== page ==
1955: The Mir Mine – Largest Diamond Mine in the USSR

1955: The Mir Mine – Largest Diamond Mine in the USSR
Photo Credit To Wikipedia Commons

Story Highlights

  • Historical event:
  • 13 June 1955
  • The Mir Mine in Siberia was producing 10,000,000 carats of diamond per year. A huge open pit was excavated, 1,200 meters in diameter and 525 meters deep, next to the city that was built around the mine. Today, the hole can be considered one of the Wonders of the World.

On this day in 1955, the first diamond-bearing deposits were discovered in Russia.

This discovery was made by geologists Yuri Khabardin, Ekaterina Elagina, and Viktor Avdeenko, who discovered traces of kimberlite in that area.

Specifically, kimberlite is a volcanic rock that is known to contain diamonds. It was named after the town of Kimberley in South Africa, where there are known deposits of diamonds.

The site of the mine was in Siberia, several hundred kilometers north of the famous Lake Baikal. The Soviets began mining in 1957.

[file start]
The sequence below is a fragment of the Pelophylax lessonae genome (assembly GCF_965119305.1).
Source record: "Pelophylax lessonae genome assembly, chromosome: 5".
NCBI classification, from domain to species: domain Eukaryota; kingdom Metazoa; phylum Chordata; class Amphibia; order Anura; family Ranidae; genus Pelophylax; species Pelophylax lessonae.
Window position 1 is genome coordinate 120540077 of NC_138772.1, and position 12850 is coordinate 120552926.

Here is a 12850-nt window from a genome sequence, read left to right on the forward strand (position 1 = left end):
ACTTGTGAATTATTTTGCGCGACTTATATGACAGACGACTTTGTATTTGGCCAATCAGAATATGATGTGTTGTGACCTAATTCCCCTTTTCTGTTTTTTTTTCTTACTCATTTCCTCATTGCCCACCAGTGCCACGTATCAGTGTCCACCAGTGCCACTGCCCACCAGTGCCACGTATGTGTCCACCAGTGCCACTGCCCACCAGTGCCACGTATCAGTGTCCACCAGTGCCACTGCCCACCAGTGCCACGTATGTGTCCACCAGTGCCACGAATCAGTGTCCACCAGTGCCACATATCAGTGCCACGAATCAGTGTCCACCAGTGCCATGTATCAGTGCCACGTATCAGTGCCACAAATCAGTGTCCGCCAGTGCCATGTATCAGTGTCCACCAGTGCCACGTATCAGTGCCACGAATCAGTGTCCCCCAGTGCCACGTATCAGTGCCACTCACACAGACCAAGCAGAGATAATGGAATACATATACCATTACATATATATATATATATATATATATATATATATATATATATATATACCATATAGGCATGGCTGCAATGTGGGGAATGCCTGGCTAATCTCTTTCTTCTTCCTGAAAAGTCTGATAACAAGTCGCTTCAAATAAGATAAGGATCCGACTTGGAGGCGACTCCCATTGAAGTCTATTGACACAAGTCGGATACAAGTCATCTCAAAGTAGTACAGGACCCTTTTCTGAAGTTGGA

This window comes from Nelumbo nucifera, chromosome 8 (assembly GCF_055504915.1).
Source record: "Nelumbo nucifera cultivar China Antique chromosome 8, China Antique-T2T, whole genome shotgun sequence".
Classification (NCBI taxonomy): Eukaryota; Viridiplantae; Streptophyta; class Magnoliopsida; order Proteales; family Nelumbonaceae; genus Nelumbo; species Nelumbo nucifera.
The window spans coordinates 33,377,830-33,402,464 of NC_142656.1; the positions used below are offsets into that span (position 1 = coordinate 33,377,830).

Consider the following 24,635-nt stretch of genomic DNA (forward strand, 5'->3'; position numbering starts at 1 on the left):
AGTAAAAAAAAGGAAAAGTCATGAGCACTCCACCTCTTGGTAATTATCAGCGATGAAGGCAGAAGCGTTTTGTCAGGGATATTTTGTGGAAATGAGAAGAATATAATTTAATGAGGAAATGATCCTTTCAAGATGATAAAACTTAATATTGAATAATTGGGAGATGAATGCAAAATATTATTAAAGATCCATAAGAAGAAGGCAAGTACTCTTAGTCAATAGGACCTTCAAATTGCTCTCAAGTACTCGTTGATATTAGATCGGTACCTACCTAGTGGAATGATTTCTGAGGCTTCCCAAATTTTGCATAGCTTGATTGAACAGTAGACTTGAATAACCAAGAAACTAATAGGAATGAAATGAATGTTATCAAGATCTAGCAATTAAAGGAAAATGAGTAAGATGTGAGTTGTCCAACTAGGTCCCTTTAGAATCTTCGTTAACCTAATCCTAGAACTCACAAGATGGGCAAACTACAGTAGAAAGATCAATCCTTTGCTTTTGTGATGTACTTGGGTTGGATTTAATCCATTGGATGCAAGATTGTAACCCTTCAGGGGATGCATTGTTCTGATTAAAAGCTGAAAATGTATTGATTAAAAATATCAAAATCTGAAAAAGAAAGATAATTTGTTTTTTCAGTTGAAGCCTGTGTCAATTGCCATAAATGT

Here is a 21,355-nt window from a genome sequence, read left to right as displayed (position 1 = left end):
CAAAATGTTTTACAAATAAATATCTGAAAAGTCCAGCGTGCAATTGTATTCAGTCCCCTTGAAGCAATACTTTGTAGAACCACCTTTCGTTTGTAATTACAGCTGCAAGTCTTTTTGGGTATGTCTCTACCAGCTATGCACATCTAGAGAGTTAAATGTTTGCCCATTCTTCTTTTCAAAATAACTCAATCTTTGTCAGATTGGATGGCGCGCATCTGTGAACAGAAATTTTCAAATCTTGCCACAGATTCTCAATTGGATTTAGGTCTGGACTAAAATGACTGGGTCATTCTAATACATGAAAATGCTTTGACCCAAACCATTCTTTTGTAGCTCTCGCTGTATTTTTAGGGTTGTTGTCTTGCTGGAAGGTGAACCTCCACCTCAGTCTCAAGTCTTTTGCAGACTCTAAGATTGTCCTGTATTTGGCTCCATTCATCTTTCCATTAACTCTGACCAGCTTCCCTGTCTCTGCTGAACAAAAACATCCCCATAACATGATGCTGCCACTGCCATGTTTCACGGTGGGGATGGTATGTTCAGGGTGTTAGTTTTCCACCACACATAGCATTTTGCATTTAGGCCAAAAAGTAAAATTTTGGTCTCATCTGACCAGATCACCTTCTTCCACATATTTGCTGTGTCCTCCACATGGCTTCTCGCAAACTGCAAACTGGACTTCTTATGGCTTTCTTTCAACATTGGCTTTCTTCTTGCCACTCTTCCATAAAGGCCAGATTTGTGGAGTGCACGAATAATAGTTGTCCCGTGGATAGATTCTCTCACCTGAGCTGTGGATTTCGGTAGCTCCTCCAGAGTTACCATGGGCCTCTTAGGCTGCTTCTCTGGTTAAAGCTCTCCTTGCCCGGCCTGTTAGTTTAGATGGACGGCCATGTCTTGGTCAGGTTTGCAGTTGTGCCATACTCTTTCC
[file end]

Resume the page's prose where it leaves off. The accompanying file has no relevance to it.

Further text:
Climatic conditions in that part of Siberia made mining extremely hard. During the winter, it was so cold that car tires and steel would shatter and oil would freeze. Apparently, they used jet engines to thaw permafrost (the permanently frozen layer of earth).

During the 1960s, the mine was producing as much as 10,000,000 carats of diamond per year, which is 2,000 kilograms. The mine was named “Mir Mine” and was the first and largest source of diamonds in the history of the USSR.

During the 44 years of excavations, they reached the depth of 525 meters. It resulted in a huge hole 1,200 meters in diameter. Today, it is the second largest excavated hole in the world (the Bingham Canyon Mine in the U.S. state of Utah is the largest).

Helicopters are not allowed to fly above this hole in Russia because the local air currents can pull them down (this rule was introduced after such accidents were recorded).

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